The recipes at Tee-Eva's Old Fashioned Pies and Pralines roll five generations deep. Eva Louis Perry?known as Aunt Eva?opened her shop in 1989 to sell pralines and pies made from her grandmother's recipes. After making a name for herself with features in national magazines and on television, she passed the entire business, recipes and all, down to her own granddaughter in 2000. The pralines tempt sweet teeth with creamy richness punctuated by the crunch of pecan, while the pecan and sweet-potato pies are crafted with authentic, never reconstituted, Louisianan Cajun and creole spices.
"Owner Madison Curry's warm, smiling presence is underscored by baked goods that all but dare not to be ordered." This quote from a NOLA.com article hints at Il Posto's charm. But it only encapsulates a fraction of what makes the cafe so interesting. Italian cuisine forms the backbone of the menu, which features paninis such as the Bologna with mortadella, roasted red peppers, and balsamic dressing, as well as fontina grilled cheeses with inventive add-ins such as tuna, honey, and walnuts. Antipasti spreads can be built from a choice of meats or cheeses. In the mornings, on the other hand, the restaurant brews and serves its own house-blend coffee. Their java complements bagels, organic granola, and a rotating selection of pastries that can't stay long, as they have to get back to starring in peoples' dreams.
The decor of the Kupcakes Etc., with its alternating lines of dark and light lime green, brings to mind the crinkled ridges and grooves of a cupcake wrapper, perhaps putting visitors in the mood to select from the menu's 20 cake and frosting flavors. Strawberry-shortcake, lemon-meringue, and red velvet cupcakes can be consumed in one of four sizes, ranging from bite-size minis to gigantic cakes that feed up to 10 people. Cakes can be decorated with chocolate candies and multicolored sprinkles, which sends out a festive vibe—much like hitting a piñata with a folded Ouija board does.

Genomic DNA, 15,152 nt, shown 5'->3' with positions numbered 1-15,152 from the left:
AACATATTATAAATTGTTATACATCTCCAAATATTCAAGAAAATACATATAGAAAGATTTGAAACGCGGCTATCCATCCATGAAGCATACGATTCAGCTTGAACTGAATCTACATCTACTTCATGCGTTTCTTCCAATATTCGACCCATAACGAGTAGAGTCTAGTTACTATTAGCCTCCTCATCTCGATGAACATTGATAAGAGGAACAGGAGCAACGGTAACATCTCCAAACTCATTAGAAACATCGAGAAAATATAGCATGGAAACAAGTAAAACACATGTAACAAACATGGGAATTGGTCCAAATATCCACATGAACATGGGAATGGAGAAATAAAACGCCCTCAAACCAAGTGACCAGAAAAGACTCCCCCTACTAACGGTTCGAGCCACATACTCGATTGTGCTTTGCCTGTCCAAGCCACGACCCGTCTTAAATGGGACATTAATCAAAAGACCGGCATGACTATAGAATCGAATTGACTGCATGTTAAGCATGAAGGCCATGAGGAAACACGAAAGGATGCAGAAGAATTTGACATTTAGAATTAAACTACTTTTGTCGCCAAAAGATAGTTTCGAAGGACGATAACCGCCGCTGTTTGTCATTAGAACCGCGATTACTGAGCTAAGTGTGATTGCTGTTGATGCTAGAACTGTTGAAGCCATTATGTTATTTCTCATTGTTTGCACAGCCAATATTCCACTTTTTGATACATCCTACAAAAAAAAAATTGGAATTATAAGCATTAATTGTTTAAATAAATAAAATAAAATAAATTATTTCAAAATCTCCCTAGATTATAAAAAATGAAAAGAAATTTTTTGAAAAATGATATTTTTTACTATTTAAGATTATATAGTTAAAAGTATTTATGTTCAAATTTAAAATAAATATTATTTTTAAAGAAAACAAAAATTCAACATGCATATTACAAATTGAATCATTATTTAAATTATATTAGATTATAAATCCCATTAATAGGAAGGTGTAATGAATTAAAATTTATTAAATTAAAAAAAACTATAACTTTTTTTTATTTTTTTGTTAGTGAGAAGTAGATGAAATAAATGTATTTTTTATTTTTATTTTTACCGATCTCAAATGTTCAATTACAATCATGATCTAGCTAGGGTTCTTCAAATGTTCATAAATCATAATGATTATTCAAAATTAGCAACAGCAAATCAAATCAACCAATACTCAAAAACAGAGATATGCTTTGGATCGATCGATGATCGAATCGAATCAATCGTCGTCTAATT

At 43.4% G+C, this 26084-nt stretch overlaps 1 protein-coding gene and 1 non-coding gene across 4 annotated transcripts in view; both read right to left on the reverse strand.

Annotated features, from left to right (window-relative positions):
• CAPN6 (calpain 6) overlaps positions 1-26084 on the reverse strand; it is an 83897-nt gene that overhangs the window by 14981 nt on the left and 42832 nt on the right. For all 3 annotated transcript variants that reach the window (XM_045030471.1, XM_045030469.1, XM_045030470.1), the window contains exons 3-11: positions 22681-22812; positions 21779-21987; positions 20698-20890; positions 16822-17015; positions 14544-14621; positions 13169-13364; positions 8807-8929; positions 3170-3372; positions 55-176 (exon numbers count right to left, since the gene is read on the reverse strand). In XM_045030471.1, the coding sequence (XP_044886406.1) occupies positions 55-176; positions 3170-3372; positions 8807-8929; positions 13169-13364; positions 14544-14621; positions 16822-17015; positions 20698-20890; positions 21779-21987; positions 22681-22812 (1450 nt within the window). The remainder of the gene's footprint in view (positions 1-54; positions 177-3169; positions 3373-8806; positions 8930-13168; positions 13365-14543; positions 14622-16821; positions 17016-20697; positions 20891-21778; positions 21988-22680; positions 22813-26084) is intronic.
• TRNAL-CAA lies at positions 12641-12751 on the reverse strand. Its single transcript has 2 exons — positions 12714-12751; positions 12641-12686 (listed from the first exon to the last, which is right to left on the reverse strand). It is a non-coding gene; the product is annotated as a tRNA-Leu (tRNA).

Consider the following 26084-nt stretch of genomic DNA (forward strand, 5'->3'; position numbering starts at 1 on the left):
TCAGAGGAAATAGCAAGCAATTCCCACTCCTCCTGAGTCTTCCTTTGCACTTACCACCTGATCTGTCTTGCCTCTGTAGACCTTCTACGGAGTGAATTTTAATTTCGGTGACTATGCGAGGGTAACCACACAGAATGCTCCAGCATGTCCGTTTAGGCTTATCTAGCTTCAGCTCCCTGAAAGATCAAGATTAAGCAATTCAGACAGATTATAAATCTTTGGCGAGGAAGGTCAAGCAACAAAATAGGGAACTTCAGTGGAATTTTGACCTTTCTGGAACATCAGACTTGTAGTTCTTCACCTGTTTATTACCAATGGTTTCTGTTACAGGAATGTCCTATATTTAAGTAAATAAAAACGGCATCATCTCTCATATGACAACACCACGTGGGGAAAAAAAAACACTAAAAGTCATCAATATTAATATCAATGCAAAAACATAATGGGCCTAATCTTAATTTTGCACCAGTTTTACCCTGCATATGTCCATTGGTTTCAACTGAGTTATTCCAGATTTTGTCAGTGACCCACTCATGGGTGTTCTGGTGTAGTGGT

Located in the heart of the French Quarter, Mr. Apple is the place to go to savor crisp granny smiths coated in creamy caramel and other dustings such as nuts, cookies, and holiday-inspired decorations. The shop also outputs inventive concoctions, such as chocolate-dipped bananas and strawberries, pralines, almond clusters, and practically anything a witch would use to spackle her gingerbread drywall.
The confectionary apothecaries at The Sweet Life forge fermented cream into an ambrosial array of healthy taste bud varnishes. Although yogurt is usually simply associated with homespun remedies for venomous baboon bites, The Sweet Life adds to the frozen variety's recreational appeal by serving it in nine piquant flavors, including chocolate, cake batter, pomegranate, raspberry, and cookie. Once customers select a flavor, they can adorn their milky magnum opuses with a paisley pastiche of nuts, cheesecake chunks, granola, candy, or other comestible accoutrements. The Sweet Life charges by the ounce, allowing customers to customize the size and scope of their creations ($0.39/oz., $1,872/full-sized William Taft statue).
Nestled beneath an enchanting bell-shaped crown, Café Treme slings a Southern-inspired menu of fresh beverages, sandwiches, and desserts in an idyllic abode more than 150 years old. Sip on premium-roasted coffee or the café's fragrant Creole tea blend while absorbing the area's voluminous jazz history, or unleash an air-trombone solo while noshing on a fleet of fresh-baked pastries ($1.50 each). Pillowy quiches ($3.75) and robust sandwiches ($4.25+) quiet the rumbling of malcontent bellies. Café Treme’s industrial lighting spotlights vibrant local artwork and eye-catching black-and-white snapshots of renowned brass players, while the café's soothing background tunes impart its complimentary WiFi with the ability to improvise on its binary codes.